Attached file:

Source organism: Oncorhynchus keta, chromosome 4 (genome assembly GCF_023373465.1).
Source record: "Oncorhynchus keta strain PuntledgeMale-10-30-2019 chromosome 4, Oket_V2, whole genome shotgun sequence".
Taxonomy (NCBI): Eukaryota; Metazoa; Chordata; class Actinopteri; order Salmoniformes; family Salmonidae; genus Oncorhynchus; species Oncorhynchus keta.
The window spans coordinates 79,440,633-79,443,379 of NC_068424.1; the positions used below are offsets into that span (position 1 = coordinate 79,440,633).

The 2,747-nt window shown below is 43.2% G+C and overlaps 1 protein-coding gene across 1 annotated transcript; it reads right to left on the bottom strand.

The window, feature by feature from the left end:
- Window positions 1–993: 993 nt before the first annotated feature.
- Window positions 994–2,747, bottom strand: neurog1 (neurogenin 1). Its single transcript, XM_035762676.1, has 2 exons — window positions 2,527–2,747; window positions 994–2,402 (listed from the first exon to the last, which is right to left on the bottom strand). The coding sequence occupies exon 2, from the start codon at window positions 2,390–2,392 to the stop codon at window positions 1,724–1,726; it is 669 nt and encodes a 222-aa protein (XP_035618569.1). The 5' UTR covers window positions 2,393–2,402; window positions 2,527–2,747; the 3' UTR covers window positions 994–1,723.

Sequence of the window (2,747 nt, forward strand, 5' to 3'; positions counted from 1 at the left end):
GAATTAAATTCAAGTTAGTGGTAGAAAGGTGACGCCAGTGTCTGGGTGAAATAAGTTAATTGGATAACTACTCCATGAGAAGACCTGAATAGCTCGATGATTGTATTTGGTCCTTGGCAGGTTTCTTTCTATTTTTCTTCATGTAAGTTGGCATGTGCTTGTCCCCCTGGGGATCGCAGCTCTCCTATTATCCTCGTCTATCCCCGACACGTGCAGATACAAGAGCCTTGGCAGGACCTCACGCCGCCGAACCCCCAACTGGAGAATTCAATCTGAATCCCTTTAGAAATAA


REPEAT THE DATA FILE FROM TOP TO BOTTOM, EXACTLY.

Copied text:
Source organism: Oncorhynchus keta, chromosome 4 (genome assembly GCF_023373465.1).
Source record: "Oncorhynchus keta strain PuntledgeMale-10-30-2019 chromosome 4, Oket_V2, whole genome shotgun sequence".
Taxonomy (NCBI): Eukaryota; Metazoa; Chordata; class Actinopteri; order Salmoniformes; family Salmonidae; genus Oncorhynchus; species Oncorhynchus keta.
The window spans coordinates 79,440,633-79,443,379 of NC_068424.1; the positions used below are offsets into that span (position 1 = coordinate 79,440,633).

The 2,747-nt window shown below is 43.2% G+C and overlaps 1 protein-coding gene across 1 annotated transcript; it reads right to left on the bottom strand.

The window, feature by feature from the left end:
- Window positions 1–993: 993 nt before the first annotated feature.
- Window positions 994–2,747, bottom strand: neurog1 (neurogenin 1). Its single transcript, XM_035762676.1, has 2 exons — window positions 2,527–2,747; window positions 994–2,402 (listed from the first exon to the last, which is right to left on the bottom strand). The coding sequence occupies exon 2, from the start codon at window positions 2,390–2,392 to the stop codon at window positions 1,724–1,726; it is 669 nt and encodes a 222-aa protein (XP_035618569.1). The 5' UTR covers window positions 2,393–2,402; window positions 2,527–2,747; the 3' UTR covers window positions 994–1,723.

Sequence of the window (2,747 nt, forward strand, 5' to 3'; positions counted from 1 at the left end):
GAATTAAATTCAAGTTAGTGGTAGAAAGGTGACGCCAGTGTCTGGGTGAAATAAGTTAATTGGATAACTACTCCATGAGAAGACCTGAATAGCTCGATGATTGTATTTGGTCCTTGGCAGGTTTCTTTCTATTTTTCTTCATGTAAGTTGGCATGTGCTTGTCCCCCTGGGGATCGCAGCTCTCCTATTATCCTCGTCTATCCCCGACACGTGCAGATACAAGAGCCTTGGCAGGACCTCACGCCGCCGAACCCCCAACTGGAGAATTCAATCTGAATCCCTTTAGAAATAA